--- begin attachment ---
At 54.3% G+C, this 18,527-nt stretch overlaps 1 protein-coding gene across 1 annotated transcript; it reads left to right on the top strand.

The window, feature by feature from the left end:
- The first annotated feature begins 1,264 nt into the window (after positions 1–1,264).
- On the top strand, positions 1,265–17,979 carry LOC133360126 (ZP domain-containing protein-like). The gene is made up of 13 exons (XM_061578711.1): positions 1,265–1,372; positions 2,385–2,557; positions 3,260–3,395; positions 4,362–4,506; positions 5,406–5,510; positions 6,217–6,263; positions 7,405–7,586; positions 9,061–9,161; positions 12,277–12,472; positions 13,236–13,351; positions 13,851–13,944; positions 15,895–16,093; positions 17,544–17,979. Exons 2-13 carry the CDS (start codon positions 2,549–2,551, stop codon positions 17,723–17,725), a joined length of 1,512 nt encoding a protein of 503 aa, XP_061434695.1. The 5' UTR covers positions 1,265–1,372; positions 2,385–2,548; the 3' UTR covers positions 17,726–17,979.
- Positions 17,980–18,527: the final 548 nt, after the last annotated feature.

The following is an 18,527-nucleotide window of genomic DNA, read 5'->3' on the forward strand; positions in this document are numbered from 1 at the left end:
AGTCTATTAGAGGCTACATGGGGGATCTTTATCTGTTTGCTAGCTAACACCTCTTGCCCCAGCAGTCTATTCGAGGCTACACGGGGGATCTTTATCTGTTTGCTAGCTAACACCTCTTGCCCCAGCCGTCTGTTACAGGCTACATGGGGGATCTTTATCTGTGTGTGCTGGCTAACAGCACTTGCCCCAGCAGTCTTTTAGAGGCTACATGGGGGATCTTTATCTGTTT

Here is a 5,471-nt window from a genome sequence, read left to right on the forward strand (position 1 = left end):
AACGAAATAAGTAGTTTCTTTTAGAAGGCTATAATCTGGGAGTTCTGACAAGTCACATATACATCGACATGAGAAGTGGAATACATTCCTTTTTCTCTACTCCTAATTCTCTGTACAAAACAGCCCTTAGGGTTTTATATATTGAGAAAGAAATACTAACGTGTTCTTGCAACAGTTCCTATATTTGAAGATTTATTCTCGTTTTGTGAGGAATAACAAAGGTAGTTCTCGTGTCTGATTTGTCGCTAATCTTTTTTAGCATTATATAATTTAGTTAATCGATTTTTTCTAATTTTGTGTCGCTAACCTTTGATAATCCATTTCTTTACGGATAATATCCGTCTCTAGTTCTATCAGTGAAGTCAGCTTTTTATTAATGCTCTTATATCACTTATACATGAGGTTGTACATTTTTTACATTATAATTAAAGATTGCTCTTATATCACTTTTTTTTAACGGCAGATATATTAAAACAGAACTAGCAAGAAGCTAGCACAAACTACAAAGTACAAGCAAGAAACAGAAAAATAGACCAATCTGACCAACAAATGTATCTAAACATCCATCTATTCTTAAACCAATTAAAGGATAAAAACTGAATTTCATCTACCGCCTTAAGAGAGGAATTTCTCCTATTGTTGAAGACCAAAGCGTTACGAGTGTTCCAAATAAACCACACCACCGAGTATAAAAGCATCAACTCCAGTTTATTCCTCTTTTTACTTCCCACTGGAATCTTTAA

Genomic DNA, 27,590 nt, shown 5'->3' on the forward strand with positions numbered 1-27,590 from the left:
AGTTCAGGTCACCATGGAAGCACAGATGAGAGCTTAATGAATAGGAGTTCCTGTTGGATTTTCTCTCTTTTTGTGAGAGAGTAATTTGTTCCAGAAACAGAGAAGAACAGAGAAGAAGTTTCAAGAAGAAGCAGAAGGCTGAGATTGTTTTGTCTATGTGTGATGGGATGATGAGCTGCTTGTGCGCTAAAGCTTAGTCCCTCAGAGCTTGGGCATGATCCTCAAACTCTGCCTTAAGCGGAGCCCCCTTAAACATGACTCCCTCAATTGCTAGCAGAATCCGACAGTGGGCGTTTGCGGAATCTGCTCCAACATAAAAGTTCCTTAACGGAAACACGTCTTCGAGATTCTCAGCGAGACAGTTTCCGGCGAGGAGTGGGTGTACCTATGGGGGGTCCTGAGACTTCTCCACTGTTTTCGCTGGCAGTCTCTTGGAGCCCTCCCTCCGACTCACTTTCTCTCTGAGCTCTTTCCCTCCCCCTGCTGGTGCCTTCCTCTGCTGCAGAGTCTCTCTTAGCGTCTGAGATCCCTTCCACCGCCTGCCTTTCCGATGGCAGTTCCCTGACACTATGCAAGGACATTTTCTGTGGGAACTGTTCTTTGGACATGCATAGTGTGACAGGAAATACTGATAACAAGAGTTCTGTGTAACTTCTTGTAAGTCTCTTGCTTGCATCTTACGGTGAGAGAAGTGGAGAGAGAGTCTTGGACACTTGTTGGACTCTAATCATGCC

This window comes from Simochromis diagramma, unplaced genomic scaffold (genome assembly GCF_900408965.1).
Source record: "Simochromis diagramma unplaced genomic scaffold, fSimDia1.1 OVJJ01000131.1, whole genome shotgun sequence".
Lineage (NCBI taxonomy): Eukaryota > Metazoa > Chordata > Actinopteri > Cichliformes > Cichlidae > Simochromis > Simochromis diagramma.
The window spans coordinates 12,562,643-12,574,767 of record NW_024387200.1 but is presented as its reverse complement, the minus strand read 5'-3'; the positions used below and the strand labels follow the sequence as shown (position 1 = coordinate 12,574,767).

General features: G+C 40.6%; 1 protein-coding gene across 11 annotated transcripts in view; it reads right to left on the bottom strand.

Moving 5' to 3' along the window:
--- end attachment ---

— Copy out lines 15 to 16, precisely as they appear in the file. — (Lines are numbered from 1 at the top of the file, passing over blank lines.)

The window spans coordinates 12,562,643-12,574,767 of record NW_024387200.1 but is presented as its reverse complement, the minus strand read 5'-3'; the positions used below and the strand labels follow the sequence as shown (position 1 = coordinate 12,574,767).

General features: G+C 40.6%; 1 protein-coding gene across 11 annotated transcripts in view; it reads right to left on the bottom strand.